Blockchain Technology: not just for Cryptocurrency or Bitcoin

Imagine a place where you can securely store all personal information and only you decide who has access to it. You can pick which parts of that data you need to share, and you can simply renounce that access.

On the off chance that this place ever appears, I am willing to bet it will be built on block-chain technology.

Blockchain technology is still especially being developed, however, those up to date are persuaded it will change numerous business sectors and ventures. Along these lines, subsequent to digging into the workings of blockchain and crypto-currency, it’s time to have a closer look at what blockchain technology can do outside the realm of cryptocurrencies. Most of these possibilities take the form of smart contracts.


The articulation “shrewd contracts” was authored by Nick Szabo well before blockchain innovation was refined. He imagined an innovation intended to supplant legitimate contracts, where the terms of an agreement could be digitized and computerized. An activity (installment) could be finished when the condition (conveyance) was met.

After the introduction of the blockchain, the expression “smart contract” was utilized all the more generally as software that runs calculations on the blockchain.

I utilize the term transactions softly here since it would appear to infer that we are as yet talking about crypto-currency, which isn’t the situation. We call them transactions because of the protocols that are in place to determine whether a contract is considered fulfilled.

Positive application of smart contracts
Here are some examples of how companies can benefit from using smart contracts. Using blockchain technology, they could:

  • Design a completely computerized inventory network management system.. At the point when a specific condition is achieved, the appropriate action is taken. Imagine a factory that automatically orders supplies when it threatens to run out of them.
  • Manage huge paper trails. Each step in the paper trail can be added as a new block in the chain, and checks can be placed to ensure all conditions have been met that are needed to proceed.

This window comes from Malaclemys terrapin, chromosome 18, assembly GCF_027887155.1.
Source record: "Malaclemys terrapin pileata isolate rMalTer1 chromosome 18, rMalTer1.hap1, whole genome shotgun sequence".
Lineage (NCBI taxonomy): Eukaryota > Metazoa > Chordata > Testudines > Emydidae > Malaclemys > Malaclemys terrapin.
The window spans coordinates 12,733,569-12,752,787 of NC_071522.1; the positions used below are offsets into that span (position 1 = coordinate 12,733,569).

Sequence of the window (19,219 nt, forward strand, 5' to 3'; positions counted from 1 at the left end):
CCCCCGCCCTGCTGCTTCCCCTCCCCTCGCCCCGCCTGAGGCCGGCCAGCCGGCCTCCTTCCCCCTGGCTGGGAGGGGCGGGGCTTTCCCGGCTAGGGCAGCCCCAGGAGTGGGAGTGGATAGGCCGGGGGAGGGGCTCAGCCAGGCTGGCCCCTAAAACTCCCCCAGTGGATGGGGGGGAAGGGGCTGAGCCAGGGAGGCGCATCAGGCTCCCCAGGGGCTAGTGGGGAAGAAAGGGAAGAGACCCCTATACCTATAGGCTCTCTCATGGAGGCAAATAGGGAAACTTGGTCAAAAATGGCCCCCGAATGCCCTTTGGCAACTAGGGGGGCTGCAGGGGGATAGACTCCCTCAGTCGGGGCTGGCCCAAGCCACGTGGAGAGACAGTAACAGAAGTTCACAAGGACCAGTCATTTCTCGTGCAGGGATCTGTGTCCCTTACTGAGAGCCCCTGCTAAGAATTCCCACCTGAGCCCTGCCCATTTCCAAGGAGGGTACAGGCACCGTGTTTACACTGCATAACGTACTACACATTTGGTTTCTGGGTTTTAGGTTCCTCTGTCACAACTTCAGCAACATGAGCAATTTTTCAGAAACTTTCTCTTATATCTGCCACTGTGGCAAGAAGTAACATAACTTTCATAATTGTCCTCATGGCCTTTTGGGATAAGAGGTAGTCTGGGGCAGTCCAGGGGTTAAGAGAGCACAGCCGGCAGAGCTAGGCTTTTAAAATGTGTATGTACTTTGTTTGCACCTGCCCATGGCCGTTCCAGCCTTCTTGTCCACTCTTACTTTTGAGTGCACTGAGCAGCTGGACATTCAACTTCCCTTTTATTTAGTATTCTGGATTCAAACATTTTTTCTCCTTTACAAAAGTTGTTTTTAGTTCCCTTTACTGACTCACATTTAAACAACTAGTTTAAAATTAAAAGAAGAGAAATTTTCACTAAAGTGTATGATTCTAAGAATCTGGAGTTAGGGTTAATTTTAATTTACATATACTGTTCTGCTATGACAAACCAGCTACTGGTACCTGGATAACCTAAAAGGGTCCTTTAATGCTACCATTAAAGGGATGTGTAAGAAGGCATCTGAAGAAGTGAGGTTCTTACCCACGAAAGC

• Exchange vital business data progressively. Each hub can add to and get to all the information in the blocks.
  • Eliminate the go between when managing others. The gatherings can interact directly and safely, by depending on the blockchain technology.
  • Eliminate fraud. Irreversibility makes it fraud-resistant. In an appropriate setup, there is no real way to roll out unauthorized improvements in effectively approved blocks.

Potential pitfalls of smart contracts

Reasons why companies might shy away from using blockchain technology for certain parts of their business include:

  • The substance of the contracts is visible to all members. There are a few sections of your business that are not appropriate for public knowledge. So there might be a need to encrypt certain information.
  • It’s difficult to correct errors. You would need to reverse around the contract once a faulty one has been approved.
  • Long development and implementation are expected to supplant existing solutions on a large scale. This may enhance when we are all the more well-versed in applying this technology.
  • In the event that by and by identifiable information needs be put away, this could break local or international regulations. For example, smart contracts would have a hard time complying with privacy laws like the upcoming GDPR.
  • A completely dispersed system offers a bigger surface for hackers. Remember that all the nodes have access to all the information. So it could pose extra risks if a hacker can access a node or pretend to be on.

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